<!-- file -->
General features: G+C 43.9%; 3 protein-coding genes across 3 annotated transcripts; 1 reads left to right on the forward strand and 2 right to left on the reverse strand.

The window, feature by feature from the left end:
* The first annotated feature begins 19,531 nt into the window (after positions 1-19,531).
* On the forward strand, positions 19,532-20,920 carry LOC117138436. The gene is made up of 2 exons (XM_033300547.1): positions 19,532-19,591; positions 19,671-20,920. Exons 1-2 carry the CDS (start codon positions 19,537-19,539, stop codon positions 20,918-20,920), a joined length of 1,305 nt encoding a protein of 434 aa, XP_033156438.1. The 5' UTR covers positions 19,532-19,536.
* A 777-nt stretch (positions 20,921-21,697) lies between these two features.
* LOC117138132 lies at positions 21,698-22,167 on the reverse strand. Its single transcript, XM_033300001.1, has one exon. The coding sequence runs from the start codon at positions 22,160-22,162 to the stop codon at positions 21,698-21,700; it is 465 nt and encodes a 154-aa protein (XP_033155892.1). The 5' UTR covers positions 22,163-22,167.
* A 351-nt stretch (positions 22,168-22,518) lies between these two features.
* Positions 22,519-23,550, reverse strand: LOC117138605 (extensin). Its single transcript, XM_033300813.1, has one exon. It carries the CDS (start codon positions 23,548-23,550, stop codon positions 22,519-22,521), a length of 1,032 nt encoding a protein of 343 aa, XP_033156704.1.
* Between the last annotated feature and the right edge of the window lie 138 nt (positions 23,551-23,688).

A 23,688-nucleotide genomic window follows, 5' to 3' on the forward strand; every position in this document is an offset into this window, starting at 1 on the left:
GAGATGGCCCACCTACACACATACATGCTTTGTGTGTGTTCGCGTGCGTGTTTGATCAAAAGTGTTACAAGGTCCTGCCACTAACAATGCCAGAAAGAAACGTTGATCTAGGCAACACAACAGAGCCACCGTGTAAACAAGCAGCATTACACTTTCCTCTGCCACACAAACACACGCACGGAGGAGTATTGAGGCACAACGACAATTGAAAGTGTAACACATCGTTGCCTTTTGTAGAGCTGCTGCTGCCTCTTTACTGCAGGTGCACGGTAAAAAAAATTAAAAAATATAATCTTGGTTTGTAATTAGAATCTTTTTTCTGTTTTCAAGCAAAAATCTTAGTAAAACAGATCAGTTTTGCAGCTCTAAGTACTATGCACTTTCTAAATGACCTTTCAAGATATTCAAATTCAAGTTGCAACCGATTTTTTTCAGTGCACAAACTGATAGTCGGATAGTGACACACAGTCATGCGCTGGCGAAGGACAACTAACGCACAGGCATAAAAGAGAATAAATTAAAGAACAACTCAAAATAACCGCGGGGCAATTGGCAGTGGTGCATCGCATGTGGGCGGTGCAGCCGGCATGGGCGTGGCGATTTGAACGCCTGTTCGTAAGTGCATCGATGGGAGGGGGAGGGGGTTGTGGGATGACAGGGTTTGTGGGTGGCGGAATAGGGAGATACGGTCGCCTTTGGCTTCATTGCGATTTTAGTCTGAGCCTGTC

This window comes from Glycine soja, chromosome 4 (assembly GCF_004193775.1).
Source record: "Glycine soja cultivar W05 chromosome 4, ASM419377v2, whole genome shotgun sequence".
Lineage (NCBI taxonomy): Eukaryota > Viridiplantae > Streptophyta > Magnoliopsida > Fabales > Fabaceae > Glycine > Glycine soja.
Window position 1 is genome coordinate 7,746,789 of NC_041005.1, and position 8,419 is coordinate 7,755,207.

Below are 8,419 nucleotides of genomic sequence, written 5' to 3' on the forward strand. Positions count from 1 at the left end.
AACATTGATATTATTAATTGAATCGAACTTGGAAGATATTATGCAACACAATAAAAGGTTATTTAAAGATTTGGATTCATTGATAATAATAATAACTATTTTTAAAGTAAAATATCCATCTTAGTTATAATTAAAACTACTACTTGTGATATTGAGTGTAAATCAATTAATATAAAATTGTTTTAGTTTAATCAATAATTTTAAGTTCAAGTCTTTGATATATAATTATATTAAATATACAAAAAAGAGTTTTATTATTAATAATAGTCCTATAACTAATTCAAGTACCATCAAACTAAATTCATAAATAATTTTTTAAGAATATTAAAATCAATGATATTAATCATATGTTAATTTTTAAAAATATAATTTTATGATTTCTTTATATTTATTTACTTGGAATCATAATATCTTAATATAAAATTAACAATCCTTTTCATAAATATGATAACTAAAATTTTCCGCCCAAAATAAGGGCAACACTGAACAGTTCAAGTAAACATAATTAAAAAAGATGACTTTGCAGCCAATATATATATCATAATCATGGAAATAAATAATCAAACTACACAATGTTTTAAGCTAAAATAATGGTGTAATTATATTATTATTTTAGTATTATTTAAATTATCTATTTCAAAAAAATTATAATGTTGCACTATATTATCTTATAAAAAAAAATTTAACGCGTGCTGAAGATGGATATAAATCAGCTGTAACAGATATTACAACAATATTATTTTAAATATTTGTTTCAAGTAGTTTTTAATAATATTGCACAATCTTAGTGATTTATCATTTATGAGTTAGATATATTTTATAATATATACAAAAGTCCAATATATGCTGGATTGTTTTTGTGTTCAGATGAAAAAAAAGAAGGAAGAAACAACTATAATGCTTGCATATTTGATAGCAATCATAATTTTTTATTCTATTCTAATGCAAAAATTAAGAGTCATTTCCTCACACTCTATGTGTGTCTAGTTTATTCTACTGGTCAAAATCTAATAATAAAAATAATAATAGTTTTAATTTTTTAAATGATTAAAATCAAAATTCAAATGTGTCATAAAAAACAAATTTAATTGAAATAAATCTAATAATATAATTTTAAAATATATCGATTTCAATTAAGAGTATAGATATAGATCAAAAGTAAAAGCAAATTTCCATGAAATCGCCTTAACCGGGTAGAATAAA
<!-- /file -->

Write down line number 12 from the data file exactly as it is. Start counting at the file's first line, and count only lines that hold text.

This window comes from Glycine soja, chromosome 4 (assembly GCF_004193775.1).